Remarks on Phonofilm to the Friars Club in New York City
The march of invention is faster in our days than ever before. He who would assume to keep fully abreast of It would have no time to do more than note its accomplishments and marvel at them. So let me admit that in helping to make the amazing record which is to be produced of this scene I have only the most general idea of what it is, mechanically and scientifically, that is being done. But I am assured that a phono-film of this scene is to be produced, combining a record for both eye and ear; a record that may be described as a "speaking-moving-picture" message to this gathering of newspaper editors and publishers.
For the purpose of demonstrating this latest wonder of invention, I have chosen to say something as old and familiar as this process is new and novel. It is something, however, that I feel cannot be repeated too often or emphasized too earnestly.
Our country is a peculiarly favored one. It is almost unique in its ability to discharge fully and promptly all its obligations at home and abroad, and provide for all its inhabitants an increase in material resources, in intellectual vigor and in moral power. The nation holds a position unsurpassed in all former human experience. I do not profess that we can secure an era of perfection in earthly existence, but we can provide an era of peace and prosperity, attended with freedom and justice and made more and more satisfying by the ministrations of the charities and humanities of life.
Our domestic problems are for the most part economic. We have our enormous debt to pay, and we are paying it. We have the high cost of government to diminish, and we are diminishing it. We have a heavy burden of taxation to reduce, and we are reducing it. But, while remarkable progress has been made in these directions, the work is yet far from accomplished.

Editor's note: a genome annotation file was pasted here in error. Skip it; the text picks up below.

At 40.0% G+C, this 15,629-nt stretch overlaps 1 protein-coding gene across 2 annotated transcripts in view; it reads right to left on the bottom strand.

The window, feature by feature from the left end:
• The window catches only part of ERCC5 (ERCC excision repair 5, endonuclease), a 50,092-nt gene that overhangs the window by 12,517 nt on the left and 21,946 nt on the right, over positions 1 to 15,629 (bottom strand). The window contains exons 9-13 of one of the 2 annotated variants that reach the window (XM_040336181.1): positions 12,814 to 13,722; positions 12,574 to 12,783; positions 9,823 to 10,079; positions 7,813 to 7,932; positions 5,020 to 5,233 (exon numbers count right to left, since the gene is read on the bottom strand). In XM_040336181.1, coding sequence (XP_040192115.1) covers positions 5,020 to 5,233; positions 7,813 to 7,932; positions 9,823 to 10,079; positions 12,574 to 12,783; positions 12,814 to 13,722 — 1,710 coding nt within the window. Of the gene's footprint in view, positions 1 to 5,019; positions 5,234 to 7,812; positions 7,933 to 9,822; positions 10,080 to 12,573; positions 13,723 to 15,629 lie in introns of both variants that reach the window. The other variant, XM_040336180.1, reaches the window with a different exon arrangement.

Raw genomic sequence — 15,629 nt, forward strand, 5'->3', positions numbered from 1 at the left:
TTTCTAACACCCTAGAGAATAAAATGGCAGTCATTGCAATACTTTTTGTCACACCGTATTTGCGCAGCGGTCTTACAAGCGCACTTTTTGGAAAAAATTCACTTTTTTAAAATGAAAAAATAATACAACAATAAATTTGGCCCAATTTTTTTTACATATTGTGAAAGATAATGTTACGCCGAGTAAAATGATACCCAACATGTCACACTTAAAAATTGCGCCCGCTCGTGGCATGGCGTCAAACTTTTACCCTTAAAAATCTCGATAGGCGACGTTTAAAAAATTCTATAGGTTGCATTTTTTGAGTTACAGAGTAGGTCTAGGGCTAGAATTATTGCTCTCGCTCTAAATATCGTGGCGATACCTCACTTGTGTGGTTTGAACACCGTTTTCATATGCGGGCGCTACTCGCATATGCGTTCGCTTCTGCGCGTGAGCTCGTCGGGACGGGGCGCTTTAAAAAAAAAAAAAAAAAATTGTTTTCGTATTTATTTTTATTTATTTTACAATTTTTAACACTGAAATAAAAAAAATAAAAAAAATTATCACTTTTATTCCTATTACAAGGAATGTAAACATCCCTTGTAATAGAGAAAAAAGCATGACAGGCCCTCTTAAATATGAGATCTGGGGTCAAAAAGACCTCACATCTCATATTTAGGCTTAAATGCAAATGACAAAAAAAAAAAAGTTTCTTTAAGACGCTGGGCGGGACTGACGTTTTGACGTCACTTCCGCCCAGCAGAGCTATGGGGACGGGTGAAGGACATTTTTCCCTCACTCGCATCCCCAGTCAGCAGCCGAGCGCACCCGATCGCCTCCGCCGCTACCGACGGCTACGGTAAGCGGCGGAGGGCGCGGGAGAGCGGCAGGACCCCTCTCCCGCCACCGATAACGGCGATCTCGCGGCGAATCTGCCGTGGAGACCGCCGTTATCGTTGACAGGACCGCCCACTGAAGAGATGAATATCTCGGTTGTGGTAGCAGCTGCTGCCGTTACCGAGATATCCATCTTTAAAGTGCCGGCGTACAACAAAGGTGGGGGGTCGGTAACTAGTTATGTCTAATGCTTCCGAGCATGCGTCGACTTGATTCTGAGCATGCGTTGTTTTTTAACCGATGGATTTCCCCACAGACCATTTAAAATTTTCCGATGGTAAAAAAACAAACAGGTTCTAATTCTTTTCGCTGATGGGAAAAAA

In my opinion the Government can do more to remedy the economic ills of the people by rigid economy in public expenditure than through any other action. The annual coats of our national and local Governments combined now stand at a sum close to $100 for each inhabitant of the land. It is an ominous fact that only the National Government is reducing its debt. The establishment of a system of drastic economy in public expenditure, which has enabled us to pay off about one-fifth of the national debt since 1919, and almost cut in two the national tax burden since 1921, has been one of the main causes in reestablishing a prosperity which has come to include within its benefits almost every one of our inhabitants. Economy reaches everywhere. It carries a blessing to everybody.
It is axiomatic that our country cannot stand still. It would seem to be perfectly plain from recent events that it is determined to go forward. But it wants no pretenses. It wants no vagaries.
It is determined to advance in an orderly, sound and common-sense way. It does not propose to abandon the theory of the Declaration that the people have inalienable rights which no majority and no power of government can destroy. It does not propose to abandon the practice of the Constitution that provides for the protection of these rights. It believes that within these limitations, which are imposed not by the fiat of man but by the law of the Creator, self-government is just and wise. It is convinced that it will be impossible for the people to provide their own government unless they continue, to own their own property.
These are the very foundations of America. On them has been erected a government of freedom and equality, of justice and mercy, of education and charity. Living under it and supporting it the people have come into great possessions on the material and spiritual sides of life. I want to continue in this direction. I want our institutions to be more and more expressive of these principles. I want the people of all the earth to see in the American flag the symbol of a Government which intends no oppression at home and no aggression abroad, and which in the spirit of common brotherhood provides assistance in time of distress.
Note: The President recorded these remarks from the South Portico at the White House about one week prior to the day they were played to an audience of newspaper editors and publishers attending a dinner at the Friars Club, New York City. This was the first presidential use of "phonofilm" to remotely address an audience. The President's remarks were simultaneously broadcast by radio in Washington.
Source: The New York Times, April 22, 1925.
Calvin Coolidge, Remarks on Phonofilm to the Friars Club in New York City Online by Gerhard Peters and John T. Woolley, The American Presidency Project https://www.presidency.ucsb.edu/node/355184